Every UCSB student knows this path well. I stepped just off the trail to paint this one and enjoyed snippets of conversation coming from passing college students… walking, pedaling and jogging on their way to enjoy the last hours of sunlight.
I’ve been running at Lake Los Carneros many mornings this year, watching how the rising sun makes our local mountains blush.
It has been a wonderful winter for clouds this year, hasn’t it? Hopefully we can coax some more water out of them before the dry season.
The acorn that sprouted and started to grow into this Coast Live Oak many, many mornings ago sure picked a good spot to sink its roots. I wonder if it knew how many people would visit it for picnics and to share its grand view of Cathedral and Arlington Peaks, the rolling green hills and the Santa Barbara harbor on the horizon. I spent a pleasant morning before the easel trying to catch the atmospheric golden light we get on green winter mornings here.
9×12″ oil on linen panel– Arlington Peak always offers artists a mountain anatomy lesson… It’s fascinating the way the sandstone bones reach up and offer structure while the sinuous muscles of earth overlap and fold, forming rippling hills and canyons. And on top of it all the color and texture of the living, sprouting, growing skin of the earth.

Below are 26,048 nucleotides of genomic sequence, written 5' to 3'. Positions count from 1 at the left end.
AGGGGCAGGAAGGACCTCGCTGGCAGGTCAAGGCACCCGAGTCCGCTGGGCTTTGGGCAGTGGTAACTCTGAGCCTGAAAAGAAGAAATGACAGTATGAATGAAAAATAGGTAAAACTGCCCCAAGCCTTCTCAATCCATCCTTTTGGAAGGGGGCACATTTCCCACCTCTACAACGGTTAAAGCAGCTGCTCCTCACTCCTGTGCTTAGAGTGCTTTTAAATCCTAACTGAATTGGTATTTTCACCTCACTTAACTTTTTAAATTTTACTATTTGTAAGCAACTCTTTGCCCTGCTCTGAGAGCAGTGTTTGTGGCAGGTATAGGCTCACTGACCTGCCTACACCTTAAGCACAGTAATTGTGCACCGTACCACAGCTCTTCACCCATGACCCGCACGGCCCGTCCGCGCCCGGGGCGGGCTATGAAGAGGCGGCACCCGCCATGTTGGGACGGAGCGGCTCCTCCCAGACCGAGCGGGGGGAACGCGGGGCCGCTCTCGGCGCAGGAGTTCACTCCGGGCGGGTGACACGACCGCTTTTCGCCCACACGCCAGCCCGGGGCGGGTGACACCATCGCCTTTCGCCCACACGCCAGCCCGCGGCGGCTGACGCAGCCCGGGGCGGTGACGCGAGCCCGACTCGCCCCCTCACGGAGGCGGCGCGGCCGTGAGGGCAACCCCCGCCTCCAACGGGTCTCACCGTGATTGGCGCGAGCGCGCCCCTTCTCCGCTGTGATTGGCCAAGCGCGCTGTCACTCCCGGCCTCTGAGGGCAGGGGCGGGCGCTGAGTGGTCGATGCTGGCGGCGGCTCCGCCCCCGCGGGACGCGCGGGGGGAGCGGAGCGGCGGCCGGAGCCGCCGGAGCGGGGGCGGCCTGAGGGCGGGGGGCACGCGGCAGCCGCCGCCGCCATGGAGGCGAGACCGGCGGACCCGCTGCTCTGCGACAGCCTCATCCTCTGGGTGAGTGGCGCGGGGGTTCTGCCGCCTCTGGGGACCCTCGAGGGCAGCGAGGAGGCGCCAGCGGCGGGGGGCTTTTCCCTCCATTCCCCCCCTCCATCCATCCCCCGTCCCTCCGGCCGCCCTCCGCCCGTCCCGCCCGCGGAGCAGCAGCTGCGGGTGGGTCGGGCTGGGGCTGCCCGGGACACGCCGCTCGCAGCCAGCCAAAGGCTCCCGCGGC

14×45″– Oil on Repurposed Cabinet Door– It has been a long time since I’ve painted on a repurposed cabinet door like this… I love the natural frame you get and the extreme vertical panorama that let’s you emphasize the scale of things, like this view of how our local sandstone peaks teeming with fragrant chaparral scrub catch moisture from the clouds and filter it down to our shady, sycamore and oak-filled canyons. You can see in the detail below I added a couple of travelers to enhance the sense of scale. These paintings look good on one of those skinny walls that you wouldn’t expect could hold a large painting.
18×24″ oil on linen– What I love about the Big Sur coast is how much edge there is. The fractal canyons and bays and multitude of islands make for an enchanted scene. There are so many folds for the ocean to peak into, for light to cling to and to hide secret shady coves. We got here just in time to catch those transparent cliff shadows still extending into the sea.
6×8″ oil on panel– Here are a couple of recent studies up local creeks…. I’m hoping to see some rain in the forecast to fill them up a little more this winter. Community rain dance, anyone?
12×24″ oil on panel– The city was washed clean and sparkling after the last storm. Out on the wharf was a great place to take it all in. A magnificent rainbow appeared and I was tempted to paint it in, but usually paintings of rainbows look about as convincing as paintings of unicorns. I went with the unicorn instead– can you see him hiding behind the palm tree?
Sandstone outcroppings and Coast Live Oaks… I’ve been spending several afternoons painting in oak forests the last couple of weeks. The acorns are ripening and the squirrels, scrubjays and a deer were all inspecting their progress as I was painting.
When Lauren and I were first married we used to spend most of a day walking from the distant eucalyptus groves, out over the bluffs, around the slough, through IV and UCSB, down the bike trail, out on More Mesa, through the horse trails in Hope Ranch, through westside and finally downtown. There we’d sit our tired legs down at a cafe, eat a big meal and take the bus all the way back home. It was our favorite date… so simple but so full of interesting people watching, nature exploration and places to appreciate the many sides of our town.